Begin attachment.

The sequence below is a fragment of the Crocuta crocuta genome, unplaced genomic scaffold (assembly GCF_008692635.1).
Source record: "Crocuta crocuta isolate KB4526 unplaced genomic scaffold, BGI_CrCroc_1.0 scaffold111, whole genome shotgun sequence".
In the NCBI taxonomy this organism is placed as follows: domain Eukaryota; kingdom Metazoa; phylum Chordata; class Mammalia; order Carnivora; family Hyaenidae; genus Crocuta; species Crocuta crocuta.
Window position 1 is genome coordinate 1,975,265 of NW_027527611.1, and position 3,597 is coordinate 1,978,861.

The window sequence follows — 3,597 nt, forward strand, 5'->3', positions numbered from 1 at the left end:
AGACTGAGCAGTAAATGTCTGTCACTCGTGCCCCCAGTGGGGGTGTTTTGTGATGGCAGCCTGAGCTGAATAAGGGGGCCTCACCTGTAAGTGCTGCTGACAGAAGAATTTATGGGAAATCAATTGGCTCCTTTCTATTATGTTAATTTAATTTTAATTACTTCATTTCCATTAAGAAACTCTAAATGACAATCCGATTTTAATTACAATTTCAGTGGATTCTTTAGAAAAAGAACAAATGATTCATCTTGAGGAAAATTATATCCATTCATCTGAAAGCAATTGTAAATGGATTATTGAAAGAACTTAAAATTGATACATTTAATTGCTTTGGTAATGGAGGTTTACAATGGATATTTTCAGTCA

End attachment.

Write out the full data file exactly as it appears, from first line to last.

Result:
The sequence below is a fragment of the Crocuta crocuta genome, unplaced genomic scaffold (assembly GCF_008692635.1).
Source record: "Crocuta crocuta isolate KB4526 unplaced genomic scaffold, BGI_CrCroc_1.0 scaffold111, whole genome shotgun sequence".
In the NCBI taxonomy this organism is placed as follows: domain Eukaryota; kingdom Metazoa; phylum Chordata; class Mammalia; order Carnivora; family Hyaenidae; genus Crocuta; species Crocuta crocuta.
Window position 1 is genome coordinate 1,975,265 of NW_027527611.1, and position 3,597 is coordinate 1,978,861.

The window sequence follows — 3,597 nt, forward strand, 5'->3', positions numbered from 1 at the left end:
AGACTGAGCAGTAAATGTCTGTCACTCGTGCCCCCAGTGGGGGTGTTTTGTGATGGCAGCCTGAGCTGAATAAGGGGGCCTCACCTGTAAGTGCTGCTGACAGAAGAATTTATGGGAAATCAATTGGCTCCTTTCTATTATGTTAATTTAATTTTAATTACTTCATTTCCATTAAGAAACTCTAAATGACAATCCGATTTTAATTACAATTTCAGTGGATTCTTTAGAAAAAGAACAAATGATTCATCTTGAGGAAAATTATATCCATTCATCTGAAAGCAATTGTAAATGGATTATTGAAAGAACTTAAAATTGATACATTTAATTGCTTTGGTAATGGAGGTTTACAATGGATATTTTCAGTCA